Following the suggestion from my parents to join them in Catalunya, Spain and spend some time out at their house in rural Pyrenees, I realised that I had the perfect opportunity to spend a week exploring the food of my birthplace, and use it to inspire me to experiment with traditional regional cuisine and develop recipes that reflect my upbringing. I dove head first into cooking and spent every day; either sourcing ingredients in the local markets, or in the old kitchen where I spent much of my childhood, recreating dishes that I knew so well, and experimenting with how I could develop them into my own recipes.
My first task was to narrow down the dishes that, for me, represented Catalunya the most (and of course that could be cooked vegan). Luckily, when I arrived it was the time of year of the Calçotada. Calçots, of the same family as the onion, are a far sweeter, more full flavoured version of leek and are served with romesco sauce as a traditional peasant meal that celebrates the coming of spring. The calçots are charred on an open fire, and to be eaten; the burnt outer layer has to be stripped off to reveal the tender sweet flesh underneath, which is then dipped in the romesco, a delicious red pepper and hazelnut sauce.
There hasn't been a year that I've missed the Calçotada, and this year was no exception. With the help of my father in tending the flames and cooking the vegetables, and my mother in peeling the charred peppers for the romesco, we set about with our annual family tradition.
The next on my list of dishes was so simple yet so delicious: Escalivada. Only 7 ingredients: flame grilled and peeled vegetables with oil and seasoning, it was traditionally the perfect way to preserve your vegetables. This is such a simple dish, and so effective, that I didn't want to alter it at all, so I decided to task myself with making the perfect accompaniment for it: homemade pasta. though not a traditional Catalan dish, it's simple rustic nature pairs perfectly with the escalivada, bringing a whole new level of taste to the dish.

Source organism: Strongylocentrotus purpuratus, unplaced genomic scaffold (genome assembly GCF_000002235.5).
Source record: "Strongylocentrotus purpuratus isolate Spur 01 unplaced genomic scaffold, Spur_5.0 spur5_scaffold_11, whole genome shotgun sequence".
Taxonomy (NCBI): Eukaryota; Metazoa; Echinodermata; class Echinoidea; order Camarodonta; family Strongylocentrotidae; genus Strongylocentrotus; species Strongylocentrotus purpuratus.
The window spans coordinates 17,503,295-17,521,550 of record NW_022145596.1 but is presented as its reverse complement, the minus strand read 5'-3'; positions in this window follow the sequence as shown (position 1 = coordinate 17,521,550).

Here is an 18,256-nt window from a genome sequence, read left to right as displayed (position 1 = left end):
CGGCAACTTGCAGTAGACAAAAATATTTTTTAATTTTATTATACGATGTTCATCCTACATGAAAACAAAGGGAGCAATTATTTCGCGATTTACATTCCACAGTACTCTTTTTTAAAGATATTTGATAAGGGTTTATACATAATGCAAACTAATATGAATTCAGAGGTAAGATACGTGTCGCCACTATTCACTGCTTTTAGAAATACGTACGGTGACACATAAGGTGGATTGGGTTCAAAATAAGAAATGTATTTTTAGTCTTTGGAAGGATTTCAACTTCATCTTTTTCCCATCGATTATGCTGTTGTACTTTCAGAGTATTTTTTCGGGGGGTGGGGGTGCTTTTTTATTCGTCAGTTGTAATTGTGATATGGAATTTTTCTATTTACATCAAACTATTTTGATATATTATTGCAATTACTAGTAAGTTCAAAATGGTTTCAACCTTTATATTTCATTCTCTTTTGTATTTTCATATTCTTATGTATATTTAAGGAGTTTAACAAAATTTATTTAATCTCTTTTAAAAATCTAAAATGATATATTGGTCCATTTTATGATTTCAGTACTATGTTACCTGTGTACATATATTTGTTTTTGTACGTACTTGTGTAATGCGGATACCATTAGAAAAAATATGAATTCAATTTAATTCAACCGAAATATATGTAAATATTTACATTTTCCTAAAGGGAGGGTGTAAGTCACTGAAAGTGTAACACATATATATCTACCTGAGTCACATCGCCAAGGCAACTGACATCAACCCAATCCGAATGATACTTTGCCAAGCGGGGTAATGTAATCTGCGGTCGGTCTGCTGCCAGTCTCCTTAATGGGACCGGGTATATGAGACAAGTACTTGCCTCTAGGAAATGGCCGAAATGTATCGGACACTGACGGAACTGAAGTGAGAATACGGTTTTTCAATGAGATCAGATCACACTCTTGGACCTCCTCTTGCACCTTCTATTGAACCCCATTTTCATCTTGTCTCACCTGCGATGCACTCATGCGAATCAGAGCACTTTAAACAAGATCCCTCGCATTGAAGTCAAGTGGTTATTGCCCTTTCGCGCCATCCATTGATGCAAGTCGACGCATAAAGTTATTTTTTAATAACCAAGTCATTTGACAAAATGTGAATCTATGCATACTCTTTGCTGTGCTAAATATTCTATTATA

For the third dish, spring time again brought with it my inspiration: Faves Tendres (tender beans). These are broad beans, picked before they have fully matured, and cooked with mint, garlic and oil. Another deceivingly simple dish, it relies on the freshness of the beans for flavour, which taste almost like honey when they are cooked this way. As this recipe leans so heavily on the seasonality of the vegetable, it remains one that should only be eaten in early spring when the broad beans are just right.
Finally, I went for a combination of tempura, a cooking method which is more recent to Spain, with a dish my mother would always serve us, to create: Tempura Carxofas amb Salsa de Llimona (tempura artichokes with lemon dressing). My mother's version of this dish was to boil the artichokes and serve them with a lemon butter dressing, so I decided to add a twist to it by using tempura, and recreating my mothers sauce as a vegan version. The tart dressing cuts through the hearty filling flavours of the tempura and artichoke to create a taste sensation.